All that glitters
While Mikaela earned her gold last Friday, I picked up ours.
Our total count of statewide press awards at 34 exceeded the U.S. medal count at Sochi, and of course any contrived comparison with the Olympics ends there.
Even we’re far, far more excited about our Eagle-Vail neighbor than our own little coups.
Still, I think I see a little more bounce in the step of folks around here, particularly in the newsroom, with a General Excellence plaque in hand for our size of paper.
The full list covers awards in reporting, column writing, design, photography, online journalism, magazine work and advertising. So the haul represented a pretty good range of the various disciplines that produce the Vail Daily, Weekly, Home magazine, fistful of seasonal magazines, website and other digital tools, and other products we do through the year.
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Counting the Eagle Valley Enterprise and new Free Enterprise, add eight or so more plaudits for our operation.
It’s all nice, although the titan this year in our division was The Durango Herald with more than 90 of these awards.
I’m familiar with that paper with my kids going to college in Durango, between my son who graduated in 2010 and daughter graduating this spring.
The Vail Daily and Durango Herald both are family owned, and there the comparison pretty much ends. We’re part of a larger hub, and they are the hub of their company. We’re a “free” paper to readers, and they charge for copies, with the bulk of their distribution in home delivery. Their newsroom at 30 is more than twice our 13.
There may be another difference, too. I once worked at a paper in New York that prized the trophies to the point we had a reporter who flat refused to do certain bread-and-butter work — briefs, essential but routine stories and such — because she didn’t sniff award opportunities in them.
Frankly, the daily paper was crap and well hated by the community it presumed to serve for exaggerations in some of the very stories that so impressed judges who had never visited our town. It won lots of great awards. But the staff had gone too far.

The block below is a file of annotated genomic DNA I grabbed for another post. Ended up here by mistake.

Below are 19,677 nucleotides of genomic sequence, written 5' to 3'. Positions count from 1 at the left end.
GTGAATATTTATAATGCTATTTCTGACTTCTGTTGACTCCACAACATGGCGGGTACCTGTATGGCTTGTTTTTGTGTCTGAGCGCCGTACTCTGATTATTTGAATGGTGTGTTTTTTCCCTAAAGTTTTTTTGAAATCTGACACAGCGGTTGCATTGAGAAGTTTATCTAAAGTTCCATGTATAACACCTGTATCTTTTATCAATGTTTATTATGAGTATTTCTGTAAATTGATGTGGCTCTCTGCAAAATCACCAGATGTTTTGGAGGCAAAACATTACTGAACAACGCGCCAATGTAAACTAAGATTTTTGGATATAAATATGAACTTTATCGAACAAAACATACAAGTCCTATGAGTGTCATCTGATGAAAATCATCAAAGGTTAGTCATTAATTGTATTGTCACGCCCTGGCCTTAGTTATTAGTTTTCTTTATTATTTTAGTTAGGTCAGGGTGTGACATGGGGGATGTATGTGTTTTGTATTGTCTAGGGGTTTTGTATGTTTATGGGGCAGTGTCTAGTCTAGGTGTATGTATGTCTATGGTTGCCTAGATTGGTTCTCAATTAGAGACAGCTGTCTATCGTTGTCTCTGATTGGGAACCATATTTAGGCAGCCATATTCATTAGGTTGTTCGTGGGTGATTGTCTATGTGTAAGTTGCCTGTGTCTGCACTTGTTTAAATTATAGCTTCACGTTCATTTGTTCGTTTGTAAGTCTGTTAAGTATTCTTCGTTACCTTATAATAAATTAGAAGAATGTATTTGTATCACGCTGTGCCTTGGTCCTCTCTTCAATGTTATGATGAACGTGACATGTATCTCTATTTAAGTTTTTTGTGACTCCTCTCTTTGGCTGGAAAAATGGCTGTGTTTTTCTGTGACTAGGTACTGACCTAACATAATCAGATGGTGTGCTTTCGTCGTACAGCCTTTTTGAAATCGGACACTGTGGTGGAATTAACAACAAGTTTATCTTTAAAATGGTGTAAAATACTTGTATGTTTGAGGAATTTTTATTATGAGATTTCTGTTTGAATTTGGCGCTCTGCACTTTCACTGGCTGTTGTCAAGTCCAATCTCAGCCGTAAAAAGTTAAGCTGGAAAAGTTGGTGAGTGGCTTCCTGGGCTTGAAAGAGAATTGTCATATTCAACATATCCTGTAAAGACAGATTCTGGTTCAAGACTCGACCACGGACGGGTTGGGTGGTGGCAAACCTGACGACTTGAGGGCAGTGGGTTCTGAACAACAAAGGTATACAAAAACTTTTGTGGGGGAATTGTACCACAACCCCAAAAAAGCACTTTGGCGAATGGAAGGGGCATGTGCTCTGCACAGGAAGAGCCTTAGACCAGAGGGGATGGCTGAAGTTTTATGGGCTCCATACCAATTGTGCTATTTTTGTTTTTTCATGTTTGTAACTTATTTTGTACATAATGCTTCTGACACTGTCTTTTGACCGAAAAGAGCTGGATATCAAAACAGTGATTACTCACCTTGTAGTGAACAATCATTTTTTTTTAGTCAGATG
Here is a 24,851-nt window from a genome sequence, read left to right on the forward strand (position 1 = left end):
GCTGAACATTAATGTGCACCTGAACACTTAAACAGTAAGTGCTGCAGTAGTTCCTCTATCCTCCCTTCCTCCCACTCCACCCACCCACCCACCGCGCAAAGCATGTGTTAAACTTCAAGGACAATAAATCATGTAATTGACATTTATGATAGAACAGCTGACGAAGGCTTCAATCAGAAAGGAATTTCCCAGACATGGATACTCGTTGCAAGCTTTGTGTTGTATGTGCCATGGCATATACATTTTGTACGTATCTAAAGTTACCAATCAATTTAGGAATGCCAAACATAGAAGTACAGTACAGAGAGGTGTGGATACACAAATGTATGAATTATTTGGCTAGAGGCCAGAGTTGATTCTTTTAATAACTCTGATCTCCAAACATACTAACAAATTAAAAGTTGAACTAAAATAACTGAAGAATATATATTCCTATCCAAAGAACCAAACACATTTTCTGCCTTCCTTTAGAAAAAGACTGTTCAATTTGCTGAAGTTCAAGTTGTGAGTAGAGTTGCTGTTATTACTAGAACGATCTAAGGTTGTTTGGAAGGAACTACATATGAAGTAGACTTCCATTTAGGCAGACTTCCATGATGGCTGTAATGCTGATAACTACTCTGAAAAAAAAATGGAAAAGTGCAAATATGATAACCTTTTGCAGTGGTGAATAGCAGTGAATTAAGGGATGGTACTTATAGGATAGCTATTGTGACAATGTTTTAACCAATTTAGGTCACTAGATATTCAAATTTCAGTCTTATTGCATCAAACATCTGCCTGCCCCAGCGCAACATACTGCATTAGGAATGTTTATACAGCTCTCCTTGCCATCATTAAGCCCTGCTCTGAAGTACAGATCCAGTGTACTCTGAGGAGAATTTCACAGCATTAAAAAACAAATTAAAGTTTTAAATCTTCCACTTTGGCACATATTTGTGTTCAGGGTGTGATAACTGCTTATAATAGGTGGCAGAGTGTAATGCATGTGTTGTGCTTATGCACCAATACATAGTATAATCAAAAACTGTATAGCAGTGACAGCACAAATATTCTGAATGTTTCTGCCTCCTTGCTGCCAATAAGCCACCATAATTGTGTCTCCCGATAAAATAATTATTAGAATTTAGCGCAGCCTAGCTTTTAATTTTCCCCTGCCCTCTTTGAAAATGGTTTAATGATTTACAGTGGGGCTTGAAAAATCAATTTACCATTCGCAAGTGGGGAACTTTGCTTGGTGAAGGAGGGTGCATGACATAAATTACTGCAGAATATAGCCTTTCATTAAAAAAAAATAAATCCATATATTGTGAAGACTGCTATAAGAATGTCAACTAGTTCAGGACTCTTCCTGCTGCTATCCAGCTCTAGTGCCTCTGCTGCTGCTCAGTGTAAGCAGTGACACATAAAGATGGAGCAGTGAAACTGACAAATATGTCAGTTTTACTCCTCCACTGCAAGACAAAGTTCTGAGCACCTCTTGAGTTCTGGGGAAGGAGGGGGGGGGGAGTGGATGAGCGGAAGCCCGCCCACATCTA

Winning prizes helped my early career, no question. Contests do spark good ideas, along with encouraging journalists to ask that next question, rewrite that story or column one more time, fuss that much more with a page design or take on a challenging assignment. There’s always value in motivation to do better.
Alas, my own curmudgeon instincts now swing so far away from the awards culture that I see corruption of our essential mission to do our best to serve readers and our community, hang everything else, and bring it every day.
We don’t really work for editors in Arkansas or Virginia who don’t know our communities, rush through packages of entries just as we do for their state contests, and frankly whose judgment I don’t value much compared to what you think while reading the day’s edition.
I’ve seen and been part of planning with too much calculation for what might win vs. what really matters. No one can be more fanatic than the converted, right?
My attitude now: Focus entirely on the people we’re really working for. If judges of contests like it too, great. Just remember that’s sugar, not the steak.
Durango, among others I view with a bit of a squint, isn’t a crappy paper on a daily basis. But neither have their “normal” editions when I’m in town struck me as the best everyday work I’d expect from a staff their size.
It simply may be that the impressive glitter on awards night raises my expectations unfairly. I have to confess some skepticism born of experience, though.
I know I’m too dismissive of our own winnings from these beauty pageants. They have their place, as do reader surveys, business benchmarks and especially the percentage of people in town who read the day’s paper.
We’re very blessed with the latter, thanks at least as much to our business model as producing work that people care to read.
I’m jealous of the way Mikaela won her medal. However she got there, it was the fastest on the slalom course that day, period. That’s gold you can count on.
Editor and Publisher Don Rogers can be reached at email@example.com and 970-748-2920.